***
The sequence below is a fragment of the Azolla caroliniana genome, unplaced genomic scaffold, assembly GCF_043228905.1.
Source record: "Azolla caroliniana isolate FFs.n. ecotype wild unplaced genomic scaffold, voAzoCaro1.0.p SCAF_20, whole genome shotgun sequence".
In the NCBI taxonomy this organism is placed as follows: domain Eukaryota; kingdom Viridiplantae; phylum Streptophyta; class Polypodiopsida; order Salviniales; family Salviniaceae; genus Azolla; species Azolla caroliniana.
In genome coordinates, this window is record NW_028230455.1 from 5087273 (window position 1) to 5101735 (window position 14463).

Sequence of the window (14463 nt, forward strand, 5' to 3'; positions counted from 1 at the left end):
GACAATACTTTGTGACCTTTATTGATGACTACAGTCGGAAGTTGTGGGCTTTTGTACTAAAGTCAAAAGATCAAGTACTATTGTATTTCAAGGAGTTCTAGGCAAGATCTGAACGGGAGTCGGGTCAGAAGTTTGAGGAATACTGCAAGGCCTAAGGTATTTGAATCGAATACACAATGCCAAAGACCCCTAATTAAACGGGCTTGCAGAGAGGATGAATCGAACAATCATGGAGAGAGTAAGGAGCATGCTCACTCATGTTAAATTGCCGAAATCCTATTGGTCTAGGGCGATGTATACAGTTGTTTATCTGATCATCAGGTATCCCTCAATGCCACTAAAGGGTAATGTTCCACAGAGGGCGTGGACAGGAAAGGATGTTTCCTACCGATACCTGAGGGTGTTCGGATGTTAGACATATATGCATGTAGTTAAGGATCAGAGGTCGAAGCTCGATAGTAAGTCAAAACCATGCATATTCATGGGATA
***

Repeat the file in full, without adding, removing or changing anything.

The sequence below is a fragment of the Azolla caroliniana genome, unplaced genomic scaffold, assembly GCF_043228905.1.
Source record: "Azolla caroliniana isolate FFs.n. ecotype wild unplaced genomic scaffold, voAzoCaro1.0.p SCAF_20, whole genome shotgun sequence".
In the NCBI taxonomy this organism is placed as follows: domain Eukaryota; kingdom Viridiplantae; phylum Streptophyta; class Polypodiopsida; order Salviniales; family Salviniaceae; genus Azolla; species Azolla caroliniana.
In genome coordinates, this window is record NW_028230455.1 from 5087273 (window position 1) to 5101735 (window position 14463).

Sequence of the window (14463 nt, forward strand, 5' to 3'; positions counted from 1 at the left end):
GACAATACTTTGTGACCTTTATTGATGACTACAGTCGGAAGTTGTGGGCTTTTGTACTAAAGTCAAAAGATCAAGTACTATTGTATTTCAAGGAGTTCTAGGCAAGATCTGAACGGGAGTCGGGTCAGAAGTTTGAGGAATACTGCAAGGCCTAAGGTATTTGAATCGAATACACAATGCCAAAGACCCCTAATTAAACGGGCTTGCAGAGAGGATGAATCGAACAATCATGGAGAGAGTAAGGAGCATGCTCACTCATGTTAAATTGCCGAAATCCTATTGGTCTAGGGCGATGTATACAGTTGTTTATCTGATCATCAGGTATCCCTCAATGCCACTAAAGGGTAATGTTCCACAGAGGGCGTGGACAGGAAAGGATGTTTCCTACCGATACCTGAGGGTGTTCGGATGTTAGACATATATGCATGTAGTTAAGGATCAGAGGTCGAAGCTCGATAGTAAGTCAAAACCATGCATATTCATGGGATA